Fun Fact: Elvis was deployed from the Terminal in 1958.
2. Red Hook
Originally named Sassian by the indigenous Lenape, the Dutch later re-named the area Roode Hoek due to the color of the soil and the hooked appearance of the landmass.
Red Hook is where I go to reconnect with Brooklyn’s past. Disconnected from other neighborhoods due to a lack of subway stations, it is easy to find locals who have either lived in the area for decades or come back frequently.
Editor’s Note: Red Hook is also connected to other neighborhoods by bus.
The best time to explore is on the weekends when people are most active.
Use the F Line or G Line stations on Bergen Street, Carroll Street, or Smith 9th Street that let you off at the adjacent neighborhood of Carroll Gardens. From there, take an Uber or Lyft to Red Hook.
Start at the Waterfront Museum Barge before making your way into the main area. From there, your options are limitless. Sunny’s Bar is a local hangout that accepts only cash. Van Brunt Stillhouse offers up locally made rum, bourbon, and vodkas, while The Red Hook Winery has a selection of local wines.
If you love street food, stop by Red Hook Park where various Hispanic food carts set up shop during the local baseball games or football (soccer) matches. Obviously, you should save room for Steve’s Authentic Key Lime Pie before watching the sunset at Louis Valentino, Jr. Park and Pier, or stroll down Van Brunt, which is this neighborhood’s main throughway.
3. Park Slope And Prospect Park
Park Slope and Prospect Park are two adjacent areas. Prior to the 1980s, both areas were not places you wanted to be in after dark. Today, there are no signs of its pre-gentrified past as both areas are ideal for long weekends and a quick departure from areas such as DUMBO.
Start at Grand Army Plaza (2 Line or 3 Line at Grand Army Plaza Station). Depending on your interests, you have two options.
Featuring a rotating calendar of local and international art exhibits, the museum and the surrounding area are full of quirky and exciting displays that highlight Brooklyn. Although the inside has more than enough to view, take some time to explore the grounds.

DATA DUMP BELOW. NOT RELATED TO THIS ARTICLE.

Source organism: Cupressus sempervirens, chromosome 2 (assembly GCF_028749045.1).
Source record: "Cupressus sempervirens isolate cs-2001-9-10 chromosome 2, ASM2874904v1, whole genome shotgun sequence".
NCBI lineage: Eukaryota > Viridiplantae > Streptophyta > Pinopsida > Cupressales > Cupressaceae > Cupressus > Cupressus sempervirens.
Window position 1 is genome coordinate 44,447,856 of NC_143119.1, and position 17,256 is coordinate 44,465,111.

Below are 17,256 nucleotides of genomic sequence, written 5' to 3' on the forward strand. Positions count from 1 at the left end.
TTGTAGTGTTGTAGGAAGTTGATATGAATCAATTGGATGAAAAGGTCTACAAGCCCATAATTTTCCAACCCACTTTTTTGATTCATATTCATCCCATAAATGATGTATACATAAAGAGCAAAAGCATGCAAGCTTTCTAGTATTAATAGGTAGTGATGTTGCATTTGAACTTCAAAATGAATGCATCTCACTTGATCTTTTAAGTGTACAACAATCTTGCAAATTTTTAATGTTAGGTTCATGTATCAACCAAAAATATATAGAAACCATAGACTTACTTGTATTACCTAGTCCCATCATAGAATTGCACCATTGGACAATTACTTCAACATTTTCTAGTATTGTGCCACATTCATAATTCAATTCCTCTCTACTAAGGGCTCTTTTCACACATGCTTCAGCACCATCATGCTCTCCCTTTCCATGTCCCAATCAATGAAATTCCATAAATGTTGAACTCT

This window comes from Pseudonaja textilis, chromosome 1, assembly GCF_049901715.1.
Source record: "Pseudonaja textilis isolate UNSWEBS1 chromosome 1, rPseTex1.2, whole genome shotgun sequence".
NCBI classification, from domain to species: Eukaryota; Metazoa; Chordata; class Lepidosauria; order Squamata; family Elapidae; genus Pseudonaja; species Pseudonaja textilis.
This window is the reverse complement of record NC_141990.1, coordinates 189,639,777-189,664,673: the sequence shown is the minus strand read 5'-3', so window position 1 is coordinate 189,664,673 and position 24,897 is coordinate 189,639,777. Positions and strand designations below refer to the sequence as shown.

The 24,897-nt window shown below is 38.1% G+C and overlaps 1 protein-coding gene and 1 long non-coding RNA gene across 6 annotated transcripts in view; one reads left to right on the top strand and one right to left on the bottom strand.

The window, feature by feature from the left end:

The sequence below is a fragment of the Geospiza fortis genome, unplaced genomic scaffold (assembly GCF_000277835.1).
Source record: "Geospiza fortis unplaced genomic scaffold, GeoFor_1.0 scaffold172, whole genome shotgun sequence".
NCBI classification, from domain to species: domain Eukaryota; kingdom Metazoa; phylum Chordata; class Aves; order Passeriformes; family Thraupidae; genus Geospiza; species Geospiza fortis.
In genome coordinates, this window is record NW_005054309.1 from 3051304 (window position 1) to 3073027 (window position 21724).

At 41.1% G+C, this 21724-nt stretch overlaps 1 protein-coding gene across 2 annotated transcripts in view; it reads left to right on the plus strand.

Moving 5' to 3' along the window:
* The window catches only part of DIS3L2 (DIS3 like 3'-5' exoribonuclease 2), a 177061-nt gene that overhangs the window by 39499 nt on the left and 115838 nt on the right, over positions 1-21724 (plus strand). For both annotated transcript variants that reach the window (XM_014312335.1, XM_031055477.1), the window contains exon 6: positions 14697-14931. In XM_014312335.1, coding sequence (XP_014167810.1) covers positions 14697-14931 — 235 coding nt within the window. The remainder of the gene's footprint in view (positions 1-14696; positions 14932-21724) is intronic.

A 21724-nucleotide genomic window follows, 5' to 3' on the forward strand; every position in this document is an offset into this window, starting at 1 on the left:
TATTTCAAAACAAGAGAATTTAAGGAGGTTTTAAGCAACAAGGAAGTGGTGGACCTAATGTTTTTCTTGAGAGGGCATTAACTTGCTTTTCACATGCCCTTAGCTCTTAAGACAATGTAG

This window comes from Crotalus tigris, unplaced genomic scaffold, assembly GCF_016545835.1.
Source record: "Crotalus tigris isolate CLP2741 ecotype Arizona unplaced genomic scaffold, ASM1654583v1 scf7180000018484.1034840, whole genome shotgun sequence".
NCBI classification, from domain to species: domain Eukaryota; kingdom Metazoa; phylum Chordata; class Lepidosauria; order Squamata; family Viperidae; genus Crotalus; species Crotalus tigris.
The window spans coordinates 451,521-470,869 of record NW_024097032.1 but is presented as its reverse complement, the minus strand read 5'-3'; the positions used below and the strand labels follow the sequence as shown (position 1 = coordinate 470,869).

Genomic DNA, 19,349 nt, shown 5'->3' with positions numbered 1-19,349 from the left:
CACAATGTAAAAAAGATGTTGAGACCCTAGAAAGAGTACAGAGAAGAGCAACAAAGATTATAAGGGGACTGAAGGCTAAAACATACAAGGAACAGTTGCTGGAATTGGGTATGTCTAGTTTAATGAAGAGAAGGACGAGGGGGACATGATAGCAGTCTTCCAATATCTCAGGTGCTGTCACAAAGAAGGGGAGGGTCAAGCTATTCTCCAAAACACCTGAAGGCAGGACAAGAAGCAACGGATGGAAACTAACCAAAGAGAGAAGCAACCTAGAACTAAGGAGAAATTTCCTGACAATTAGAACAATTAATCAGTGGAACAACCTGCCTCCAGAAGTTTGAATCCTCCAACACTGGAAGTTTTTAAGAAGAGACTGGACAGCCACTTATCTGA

The 34-foot floor replica of the Statue of Liberty is an overlooked local landmark, and the Brooklyn Botanic Garden, located next door, makes for a great pairing. If you are in the mood for a lunch stop, try the Brooklyn Museum Food Truck for something off their menu, and then relax under the shade.
On weekends, you will usually find events ranging from farmers markets to musical events. For those looking for more active pursuits, the park also hosts group bike and hiking events. Prior to arriving, check the events page of the Prospect Park Alliance to learn what is scheduled.
If wandering and enjoying the scenery is more your speed, then proceed. Within the park, you’ll find waterfalls, Revolutionary War markers, a hidden Quaker cemetery, an Italianate mansion, and more. My advice is to follow the main path, and if you see something, go towards it. You never know what you might discover.
When you are ready for more, head over to Park Slope, where you will find old bathhouses, Al Capone’s childhood home, and a number of restaurants and venues. Wangs is my go-to place for Asian soul food after a few drinks at the adjoining PDA Pizza (Public Display of Attention) or Threes Brewing a few blocks away.
4. Flatbush, Bushwick, And Coney Island
Although I have described only three neighborhoods, there are still more to experience. Flatbush features a variety of Victorian and Gothic homes behind the commercial corridor going back to the 19th century. Bushwick’s mural arts scene revivals Williamsburg with artists such as Vanessa Kreytak, Peach Tao, and the Bushwick Collective.
Lastly, Coney Island is worth the trek for a classic hotdog from Nathan’s and the opportunity to practice salsa dancing with the live performers and musicians at the pier as a Chihuahua draped in a Puerto Rican flag wanders around with a tip jar.
With so many options, it is clear why “Brooklyn is where it’s at.”